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You'll Love The Company of These Spies

Reviewed by Beth Hannan Rimmels

When is a made-for-cable movie not a made-for-cable movie? When it’s good enough to be a theatrical release and doubles as the pilot for a TV series.

Showtime’s new film, In the Company of Spies, is all three. A much better cat-and-mouse action film than most movies you wait in line and pay $8 for, it was originally written with the intention of becoming a cable series a la The Sopranos or La Femme Nikita.

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Silver (left), Berenger

Spies begins with a deep cover CIA agent in North Korea being kidnapped by the Korean Internal Service (KIS). Jack Marko (Karl Pruner) has discovered some crucial secret, but the KIS isn’t sure how much he knows. Worse, Marko was taken was before he could transmit the information to the CIA.

CIA Director Tom Lenahan (Ron Silver) needs the expertise of former East Asian division chief Kevin Jefferson (Tom Berenger) to recover Marko and the information. Jefferson set up Marko’s infiltration but quit five years ago in disgust over political compromises forced on and within the CIA. Jefferson is reluctant but loyalty forces him to return, albeit on his terms: a free rein to run the operation, pick his team and answer only to Lenahan so internal bureacracy can't endanger the mission..

Berenger, Krige

Dr. Sarah Gold (Alice Krige), a psychologist with whom Jefferson might have had a relationship if their work hadn’t gotten in the way, is Jefferson’s second in command. The rest of the team includes Todd (Arye Gross), a flashy — by CIA standards — computer and communications expert; Paul (David McIlwraith) and Joanne Gertz (Elizabeth Arlen), a bickering married couple who specialize in satellite surveillance and photography; and Dale Beckham (Clancy Brown), an old-time CIA agent whose drinking has relegated him to training new recruits.

The dynamics and interactions of the characters flesh out what could have been a by-the-books spy drama. They bicker, get on each other’s nerves, pat each other on the back and pull each other through marathon work sessions as they struggle to recover not only Marko, but whatever secret he obtained. Berenger, Silver and Krige in particular have great chemistry in their scenes together, but the entire cast is believable and incredibly watchable.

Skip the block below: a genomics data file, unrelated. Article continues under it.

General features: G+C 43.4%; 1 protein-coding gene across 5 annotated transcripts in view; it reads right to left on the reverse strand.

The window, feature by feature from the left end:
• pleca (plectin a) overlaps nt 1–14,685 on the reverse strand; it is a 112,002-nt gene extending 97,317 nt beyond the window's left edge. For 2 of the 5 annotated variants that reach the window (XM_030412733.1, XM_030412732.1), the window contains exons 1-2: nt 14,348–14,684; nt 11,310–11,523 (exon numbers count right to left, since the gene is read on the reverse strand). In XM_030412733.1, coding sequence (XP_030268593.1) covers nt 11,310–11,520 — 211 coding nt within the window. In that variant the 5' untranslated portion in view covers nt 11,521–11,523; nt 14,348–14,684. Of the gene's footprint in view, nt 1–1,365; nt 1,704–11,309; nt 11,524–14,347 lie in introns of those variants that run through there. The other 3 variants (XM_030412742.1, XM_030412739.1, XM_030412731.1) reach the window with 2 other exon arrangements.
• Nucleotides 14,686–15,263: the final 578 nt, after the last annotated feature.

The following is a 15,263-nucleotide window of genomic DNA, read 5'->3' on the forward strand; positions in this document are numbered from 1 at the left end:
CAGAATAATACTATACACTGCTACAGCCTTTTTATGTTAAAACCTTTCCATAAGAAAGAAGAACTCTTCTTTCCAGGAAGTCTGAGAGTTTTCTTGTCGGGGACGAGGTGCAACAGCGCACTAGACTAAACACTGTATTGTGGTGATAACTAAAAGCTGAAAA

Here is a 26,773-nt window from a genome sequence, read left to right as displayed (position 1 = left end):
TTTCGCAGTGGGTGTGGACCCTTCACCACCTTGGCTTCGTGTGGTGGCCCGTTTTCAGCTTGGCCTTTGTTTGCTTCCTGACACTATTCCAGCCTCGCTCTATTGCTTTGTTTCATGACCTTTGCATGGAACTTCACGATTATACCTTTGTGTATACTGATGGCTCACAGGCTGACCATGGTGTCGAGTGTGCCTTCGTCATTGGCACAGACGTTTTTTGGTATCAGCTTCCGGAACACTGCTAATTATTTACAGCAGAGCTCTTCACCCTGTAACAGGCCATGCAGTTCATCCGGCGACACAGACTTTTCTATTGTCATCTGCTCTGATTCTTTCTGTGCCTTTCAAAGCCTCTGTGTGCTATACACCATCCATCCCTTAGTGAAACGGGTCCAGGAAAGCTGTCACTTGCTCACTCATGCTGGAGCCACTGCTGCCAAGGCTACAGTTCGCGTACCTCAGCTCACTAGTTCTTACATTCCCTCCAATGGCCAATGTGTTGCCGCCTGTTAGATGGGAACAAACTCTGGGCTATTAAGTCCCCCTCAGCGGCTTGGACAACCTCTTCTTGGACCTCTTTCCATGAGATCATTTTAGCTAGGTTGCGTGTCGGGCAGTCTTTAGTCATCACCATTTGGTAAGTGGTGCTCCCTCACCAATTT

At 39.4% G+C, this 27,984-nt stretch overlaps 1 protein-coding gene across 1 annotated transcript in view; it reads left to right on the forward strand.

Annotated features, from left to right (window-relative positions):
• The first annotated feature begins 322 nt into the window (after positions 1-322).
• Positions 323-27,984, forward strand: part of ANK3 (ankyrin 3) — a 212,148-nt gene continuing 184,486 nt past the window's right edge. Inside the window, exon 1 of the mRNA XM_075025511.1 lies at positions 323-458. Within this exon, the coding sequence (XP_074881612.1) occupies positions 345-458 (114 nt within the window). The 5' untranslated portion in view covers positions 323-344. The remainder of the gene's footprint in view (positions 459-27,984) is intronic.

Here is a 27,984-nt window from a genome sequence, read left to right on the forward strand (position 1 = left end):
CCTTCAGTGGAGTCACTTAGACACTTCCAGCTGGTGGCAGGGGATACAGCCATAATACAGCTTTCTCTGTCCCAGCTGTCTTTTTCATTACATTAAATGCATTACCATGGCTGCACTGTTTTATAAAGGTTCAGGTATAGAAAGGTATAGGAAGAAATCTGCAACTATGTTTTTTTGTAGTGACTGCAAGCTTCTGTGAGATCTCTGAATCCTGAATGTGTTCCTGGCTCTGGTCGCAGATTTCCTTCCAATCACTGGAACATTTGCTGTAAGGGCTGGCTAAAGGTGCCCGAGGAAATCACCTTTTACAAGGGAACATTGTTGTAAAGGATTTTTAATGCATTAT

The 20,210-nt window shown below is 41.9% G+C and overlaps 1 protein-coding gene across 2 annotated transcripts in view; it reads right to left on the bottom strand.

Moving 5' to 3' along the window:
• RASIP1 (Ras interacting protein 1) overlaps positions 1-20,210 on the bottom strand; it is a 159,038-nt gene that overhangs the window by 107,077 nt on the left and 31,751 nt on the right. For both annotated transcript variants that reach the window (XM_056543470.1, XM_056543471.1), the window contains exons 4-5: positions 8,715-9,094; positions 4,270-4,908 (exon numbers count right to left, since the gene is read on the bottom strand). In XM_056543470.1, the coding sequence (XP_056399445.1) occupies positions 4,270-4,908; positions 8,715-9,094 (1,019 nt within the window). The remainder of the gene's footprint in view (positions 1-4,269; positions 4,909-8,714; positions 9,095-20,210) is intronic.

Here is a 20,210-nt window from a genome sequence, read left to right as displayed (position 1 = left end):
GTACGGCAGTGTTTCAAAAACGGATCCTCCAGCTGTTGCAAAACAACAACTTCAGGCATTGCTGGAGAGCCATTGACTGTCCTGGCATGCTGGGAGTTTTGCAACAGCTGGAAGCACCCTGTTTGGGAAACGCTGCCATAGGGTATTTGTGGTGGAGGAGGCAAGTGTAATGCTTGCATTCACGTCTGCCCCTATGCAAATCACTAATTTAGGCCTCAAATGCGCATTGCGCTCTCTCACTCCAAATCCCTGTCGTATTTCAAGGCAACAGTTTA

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Tom Berenger

The plot itself is good, with nice twists and turns. It neither spoon feeds information nor creates a puzzle so complicated it can’t be figured out. Director Tim Matheson does a good job of pacing and balancing the political maneuvering with the field work. Spies has some absolutely nail-biting scenes but except for one sequence with the Navy SEALs, the suspense comes from Marko’s interrogation and Dale’s investigation rather than predictable car chases and boring explosions. A gripping espionage drama doesn’t have to be cookie cutter.

Spies takes a decidedly pro-CIA approach, which isn’t surprising since it’s the first film shot with the agency’s cooperation. It doesn’t whitewash the agency’s failures, though it places more blame on the whims of politicians than the agency itself. Spies presents CIA agents as hard-working people with good intentions who sometimes make mistakes, not James Bond imitators.

The end of the film practically screams for it to become a TV series, and you probably will, too. How can you not with characters this engaging and a plot this smart? The only trick is the series should stay on Showtime out of the insanity of network television scheduling. Showtime won’t make any sort of decision, of course, until it sees how In the Company of Spies does, so if you like it, click here to send them a note. If you don’t request it, it won’t come.

In the Company of Spies will air 10:15 p.m. Nov. 4; 3:15 p.m. Nov. 14 and 1 p.m. Nov. 27 on Showtime and at 12:15 p.m. and 10:45 p.m. Nov. 8; 9:30 p.m. Nov. 12; 7:05 p.m. Nov. 16; 1:15 p.m. Nov. 20; 12:30 a.m. Nov. 21; 12:30 p.m. and 9:30 p.m. Nov. 24 on Showtime2.

You can check out Showtime's enhanced content section on In the Company of Spies, which features photos, video clips, background material on the movie, cast and crew, and more.


Review 1999 Beth Hannan Rimmels. In The Company of Spies 1999 Showtime. 
Accompanying photographs 1999 Showtime/Ben Mark Holzberg.








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